Invasive Species Compendium

Detailed coverage of invasive species threatening livelihoods and the environment worldwide

Abstract

Prey-associated head-size variation in an invasive lizard in the Hawaiian Islands.

Abstract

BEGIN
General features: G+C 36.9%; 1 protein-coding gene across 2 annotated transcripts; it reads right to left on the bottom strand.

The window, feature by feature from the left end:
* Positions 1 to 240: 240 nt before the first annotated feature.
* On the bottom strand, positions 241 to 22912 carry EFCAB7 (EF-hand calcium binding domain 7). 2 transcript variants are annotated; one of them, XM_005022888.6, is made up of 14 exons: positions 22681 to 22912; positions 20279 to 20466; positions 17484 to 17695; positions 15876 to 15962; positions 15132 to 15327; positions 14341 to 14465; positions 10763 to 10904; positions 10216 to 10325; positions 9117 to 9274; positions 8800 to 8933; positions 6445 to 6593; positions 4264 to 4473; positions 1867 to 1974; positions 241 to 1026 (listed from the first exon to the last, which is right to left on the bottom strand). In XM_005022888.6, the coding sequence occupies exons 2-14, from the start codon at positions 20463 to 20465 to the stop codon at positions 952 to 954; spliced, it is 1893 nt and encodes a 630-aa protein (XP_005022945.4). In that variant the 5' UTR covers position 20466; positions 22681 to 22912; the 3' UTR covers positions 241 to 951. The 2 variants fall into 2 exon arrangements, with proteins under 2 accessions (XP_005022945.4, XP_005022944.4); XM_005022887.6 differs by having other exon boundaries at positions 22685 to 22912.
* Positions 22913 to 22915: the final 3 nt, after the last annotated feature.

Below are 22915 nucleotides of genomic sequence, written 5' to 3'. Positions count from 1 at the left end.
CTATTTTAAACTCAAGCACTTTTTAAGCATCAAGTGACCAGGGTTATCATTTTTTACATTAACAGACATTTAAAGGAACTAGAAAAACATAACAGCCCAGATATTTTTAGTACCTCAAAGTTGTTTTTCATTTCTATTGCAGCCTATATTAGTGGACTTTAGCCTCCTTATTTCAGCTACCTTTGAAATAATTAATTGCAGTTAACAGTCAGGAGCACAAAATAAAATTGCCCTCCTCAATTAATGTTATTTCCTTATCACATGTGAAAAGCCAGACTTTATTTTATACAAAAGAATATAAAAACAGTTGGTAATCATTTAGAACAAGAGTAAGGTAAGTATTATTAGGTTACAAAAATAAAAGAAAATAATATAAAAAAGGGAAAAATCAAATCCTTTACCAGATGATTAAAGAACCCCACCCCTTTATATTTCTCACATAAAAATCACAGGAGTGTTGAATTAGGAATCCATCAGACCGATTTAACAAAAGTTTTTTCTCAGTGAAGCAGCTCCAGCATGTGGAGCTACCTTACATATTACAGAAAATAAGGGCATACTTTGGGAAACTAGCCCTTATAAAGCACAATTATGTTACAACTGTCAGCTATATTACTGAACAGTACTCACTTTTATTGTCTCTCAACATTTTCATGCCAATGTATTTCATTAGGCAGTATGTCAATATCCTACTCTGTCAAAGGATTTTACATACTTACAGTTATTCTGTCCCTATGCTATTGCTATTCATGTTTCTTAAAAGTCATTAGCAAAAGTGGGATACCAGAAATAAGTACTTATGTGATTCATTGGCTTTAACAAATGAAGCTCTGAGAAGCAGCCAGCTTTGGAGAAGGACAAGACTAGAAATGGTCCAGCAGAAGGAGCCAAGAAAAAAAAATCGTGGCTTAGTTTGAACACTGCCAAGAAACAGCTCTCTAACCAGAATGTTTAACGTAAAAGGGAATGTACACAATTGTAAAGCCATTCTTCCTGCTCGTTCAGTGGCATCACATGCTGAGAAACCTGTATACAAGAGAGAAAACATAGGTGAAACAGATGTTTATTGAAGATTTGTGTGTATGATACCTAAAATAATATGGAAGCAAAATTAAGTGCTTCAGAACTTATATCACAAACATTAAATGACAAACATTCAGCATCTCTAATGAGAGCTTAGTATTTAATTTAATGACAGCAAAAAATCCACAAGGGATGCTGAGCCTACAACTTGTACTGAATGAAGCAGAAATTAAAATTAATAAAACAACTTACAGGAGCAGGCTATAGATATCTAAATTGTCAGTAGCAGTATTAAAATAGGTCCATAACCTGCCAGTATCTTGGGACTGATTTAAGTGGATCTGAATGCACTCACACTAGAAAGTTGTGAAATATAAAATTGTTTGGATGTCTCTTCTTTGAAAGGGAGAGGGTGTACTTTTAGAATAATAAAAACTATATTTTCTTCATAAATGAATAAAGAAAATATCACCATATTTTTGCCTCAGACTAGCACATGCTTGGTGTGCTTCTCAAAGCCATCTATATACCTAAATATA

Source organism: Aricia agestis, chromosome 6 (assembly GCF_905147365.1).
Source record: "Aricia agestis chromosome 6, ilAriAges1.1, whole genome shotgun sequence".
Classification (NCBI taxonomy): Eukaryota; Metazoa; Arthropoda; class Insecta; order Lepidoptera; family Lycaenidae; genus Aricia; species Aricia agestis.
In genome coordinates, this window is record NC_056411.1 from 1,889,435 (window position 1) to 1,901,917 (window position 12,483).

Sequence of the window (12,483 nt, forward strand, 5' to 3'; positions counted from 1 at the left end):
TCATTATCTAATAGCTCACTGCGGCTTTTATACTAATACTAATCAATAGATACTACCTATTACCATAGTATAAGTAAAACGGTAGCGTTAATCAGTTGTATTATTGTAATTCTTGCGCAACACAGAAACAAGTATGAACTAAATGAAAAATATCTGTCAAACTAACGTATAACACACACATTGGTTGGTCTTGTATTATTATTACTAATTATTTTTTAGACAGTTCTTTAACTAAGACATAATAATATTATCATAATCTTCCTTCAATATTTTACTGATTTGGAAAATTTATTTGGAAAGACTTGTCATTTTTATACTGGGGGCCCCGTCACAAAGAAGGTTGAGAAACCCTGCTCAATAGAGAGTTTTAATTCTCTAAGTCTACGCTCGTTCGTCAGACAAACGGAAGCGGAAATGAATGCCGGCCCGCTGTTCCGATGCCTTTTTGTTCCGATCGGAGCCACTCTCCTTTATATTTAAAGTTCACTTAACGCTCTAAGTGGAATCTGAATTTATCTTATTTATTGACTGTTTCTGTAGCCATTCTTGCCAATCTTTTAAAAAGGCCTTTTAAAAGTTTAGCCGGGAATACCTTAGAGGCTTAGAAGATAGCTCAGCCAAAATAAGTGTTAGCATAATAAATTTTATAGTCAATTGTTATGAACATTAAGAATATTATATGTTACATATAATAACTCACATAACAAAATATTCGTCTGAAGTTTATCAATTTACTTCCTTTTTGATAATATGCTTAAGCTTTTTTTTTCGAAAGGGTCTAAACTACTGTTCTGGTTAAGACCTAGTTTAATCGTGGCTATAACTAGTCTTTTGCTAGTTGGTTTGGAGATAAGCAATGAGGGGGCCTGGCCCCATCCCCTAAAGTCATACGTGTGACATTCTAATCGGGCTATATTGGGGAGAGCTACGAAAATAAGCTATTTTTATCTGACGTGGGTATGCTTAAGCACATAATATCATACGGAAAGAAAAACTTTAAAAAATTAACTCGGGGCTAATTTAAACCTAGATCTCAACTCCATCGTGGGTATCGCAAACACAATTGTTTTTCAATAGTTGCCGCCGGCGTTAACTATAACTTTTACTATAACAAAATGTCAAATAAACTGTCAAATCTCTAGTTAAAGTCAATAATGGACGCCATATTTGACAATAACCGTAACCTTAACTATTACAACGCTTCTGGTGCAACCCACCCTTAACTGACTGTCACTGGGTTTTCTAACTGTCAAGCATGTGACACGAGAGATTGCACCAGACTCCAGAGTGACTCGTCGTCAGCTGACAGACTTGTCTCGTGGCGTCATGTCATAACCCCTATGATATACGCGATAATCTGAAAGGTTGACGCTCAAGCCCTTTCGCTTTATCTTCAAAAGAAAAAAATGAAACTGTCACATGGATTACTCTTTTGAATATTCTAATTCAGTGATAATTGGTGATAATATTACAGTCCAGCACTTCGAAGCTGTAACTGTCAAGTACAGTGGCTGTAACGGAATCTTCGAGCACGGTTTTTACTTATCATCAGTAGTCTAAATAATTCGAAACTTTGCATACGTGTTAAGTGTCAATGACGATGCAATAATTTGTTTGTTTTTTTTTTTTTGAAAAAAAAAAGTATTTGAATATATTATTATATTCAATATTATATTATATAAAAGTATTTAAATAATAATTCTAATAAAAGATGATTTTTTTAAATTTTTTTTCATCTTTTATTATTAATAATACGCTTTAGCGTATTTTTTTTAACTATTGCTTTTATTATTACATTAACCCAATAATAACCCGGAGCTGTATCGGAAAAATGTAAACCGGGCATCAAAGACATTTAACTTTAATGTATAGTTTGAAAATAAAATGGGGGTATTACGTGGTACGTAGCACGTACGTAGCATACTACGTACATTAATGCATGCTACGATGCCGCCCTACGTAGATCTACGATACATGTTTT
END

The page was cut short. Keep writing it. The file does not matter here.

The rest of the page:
Biological invasions are recognized as a primary driver of large-scale changes in global ecosystems. This study addresses ecomorphological variation in head size within and among populations of an ecologically destructive invasive predator, and evaluates the potential roles of environmental components in phenotypic differentiation. We used four size-corrected measurements of head morphology in Jackson's chameleons, Trioceros jacksonii xantholophus (N=319), collected from multiple Hawaiian Islands to assess phenotypic variation among and within islands. Results of analysis of variance (ANOVA) comparing chameleon head size (PC1) among islands revealed significant differences (mean difference >5%) associated with variation in both rainfall and diet composition using Mann-Whitney U-tests and chi-squared analyses. These results suggest that morphological differentiation among populations from different islands has occurred over a relatively short ecological timescale, and is likely the result of ecomorphological adaptation to differences in exploited prey hardness. Intra-island allopatric population variation, however, was also detected in this study. Although we might expect that genetic change is the more likely explanation for differences between islands than within, and that plasticity may be more likely an explanation for the within- than the between-island differences, it is also possible that both within- and between-island patterns are the results of genetic change, or of plasticity.